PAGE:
A recent study by Vanderbilt University found a significantly higher rate of mesothelioma mortality among Navy veterans who worked in areas that had a high potential for asbestos exposure.
While the link between asbestos and mesothelioma has been known for years, the study offers stark correlation between cause and effect.
55 percent of deaths
The study focused on those who were in the service between 1945 and 1962 and were among the more than 250,000 troops exposed to radiation at atomic bomb tests in Nevada and the Pacific Proving Grounds.
In addition to looking at the health outcomes of those exposed to radiation while serving in the four services, the study offered illumination to asbestos exposure among those serving in the Navy.
Because of the detailed database available to researchers, they were able to link health outcomes to military activities. The Navy frequently used asbestos in the construction and operation of its ships.
The most dangerous professions
While only 20 percent of sailors had jobs with high potential for exposure to asbestos – machinist’s mate, pipe fitter, boiler technician, water tender and firefighter – those sailors accounted for 55 percent of mesothelioma deaths.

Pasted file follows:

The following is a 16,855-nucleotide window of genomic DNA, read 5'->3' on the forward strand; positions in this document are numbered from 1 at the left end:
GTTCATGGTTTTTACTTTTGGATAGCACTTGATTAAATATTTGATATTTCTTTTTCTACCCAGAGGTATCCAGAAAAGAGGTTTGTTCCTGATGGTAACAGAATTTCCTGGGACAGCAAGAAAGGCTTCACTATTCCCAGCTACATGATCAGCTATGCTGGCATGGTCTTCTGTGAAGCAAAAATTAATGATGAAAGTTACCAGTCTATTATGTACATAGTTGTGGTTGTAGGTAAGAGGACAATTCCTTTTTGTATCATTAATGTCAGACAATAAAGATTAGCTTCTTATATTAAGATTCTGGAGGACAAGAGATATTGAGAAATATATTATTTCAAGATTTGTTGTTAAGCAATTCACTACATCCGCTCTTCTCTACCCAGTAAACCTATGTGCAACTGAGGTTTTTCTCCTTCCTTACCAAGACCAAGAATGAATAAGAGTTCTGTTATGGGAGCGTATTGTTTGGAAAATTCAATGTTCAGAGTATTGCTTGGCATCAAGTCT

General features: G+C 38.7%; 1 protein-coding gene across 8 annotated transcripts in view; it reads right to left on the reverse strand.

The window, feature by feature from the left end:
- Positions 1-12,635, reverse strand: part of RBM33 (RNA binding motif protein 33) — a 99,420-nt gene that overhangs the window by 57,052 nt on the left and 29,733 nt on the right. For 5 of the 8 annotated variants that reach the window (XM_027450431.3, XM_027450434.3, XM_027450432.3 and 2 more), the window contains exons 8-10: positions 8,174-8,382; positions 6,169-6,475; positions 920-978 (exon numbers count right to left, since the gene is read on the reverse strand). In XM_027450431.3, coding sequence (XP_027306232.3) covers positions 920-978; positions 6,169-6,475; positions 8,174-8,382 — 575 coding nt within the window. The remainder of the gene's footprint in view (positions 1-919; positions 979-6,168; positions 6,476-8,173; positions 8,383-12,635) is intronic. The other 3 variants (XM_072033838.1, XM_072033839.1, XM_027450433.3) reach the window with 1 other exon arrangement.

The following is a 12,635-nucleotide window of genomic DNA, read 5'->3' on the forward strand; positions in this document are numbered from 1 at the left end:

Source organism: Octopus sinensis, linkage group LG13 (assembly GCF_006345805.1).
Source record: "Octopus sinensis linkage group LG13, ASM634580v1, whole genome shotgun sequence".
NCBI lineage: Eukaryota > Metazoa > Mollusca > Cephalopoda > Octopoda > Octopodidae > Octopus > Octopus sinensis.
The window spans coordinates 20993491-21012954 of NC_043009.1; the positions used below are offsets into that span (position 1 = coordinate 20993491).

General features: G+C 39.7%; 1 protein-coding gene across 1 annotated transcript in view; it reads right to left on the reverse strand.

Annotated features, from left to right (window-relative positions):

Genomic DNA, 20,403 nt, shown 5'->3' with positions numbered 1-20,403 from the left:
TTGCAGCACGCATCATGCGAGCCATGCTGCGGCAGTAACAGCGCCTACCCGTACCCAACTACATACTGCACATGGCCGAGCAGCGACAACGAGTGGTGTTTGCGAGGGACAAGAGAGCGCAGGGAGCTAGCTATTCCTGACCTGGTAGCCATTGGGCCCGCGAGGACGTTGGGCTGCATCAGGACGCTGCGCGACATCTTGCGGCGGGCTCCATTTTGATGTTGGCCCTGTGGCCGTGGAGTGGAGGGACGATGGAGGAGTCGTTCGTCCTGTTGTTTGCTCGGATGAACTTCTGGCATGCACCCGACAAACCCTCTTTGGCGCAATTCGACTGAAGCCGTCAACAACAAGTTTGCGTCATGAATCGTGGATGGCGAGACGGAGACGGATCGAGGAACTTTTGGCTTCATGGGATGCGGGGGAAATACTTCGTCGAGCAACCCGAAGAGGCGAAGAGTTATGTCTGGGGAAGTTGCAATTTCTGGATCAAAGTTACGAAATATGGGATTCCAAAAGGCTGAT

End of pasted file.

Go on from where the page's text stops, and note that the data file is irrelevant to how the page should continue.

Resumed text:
Army, Air Force and Marine veterans showed no increase in mesothelioma deaths. Veterans who served in positions with little or no exposure to asbestos also showed no increase in mesothelioma mortality.
The Navy used asbestos in ships and submarines for insulation and fire protection despite a warning from the Navy Surgeon General in 1939 about the dangers of asbestosis. The service stopped using asbestos in 1980.
Asbestosis takes at least 10 years from exposure to develop. Mesothelioma takes between 20 and 50 years to develop after exposure to asbestos. It’s important for Navy veterans to have frequent physicals to check for mesothelioma – often it is found only after it is too advanced for productive treatment.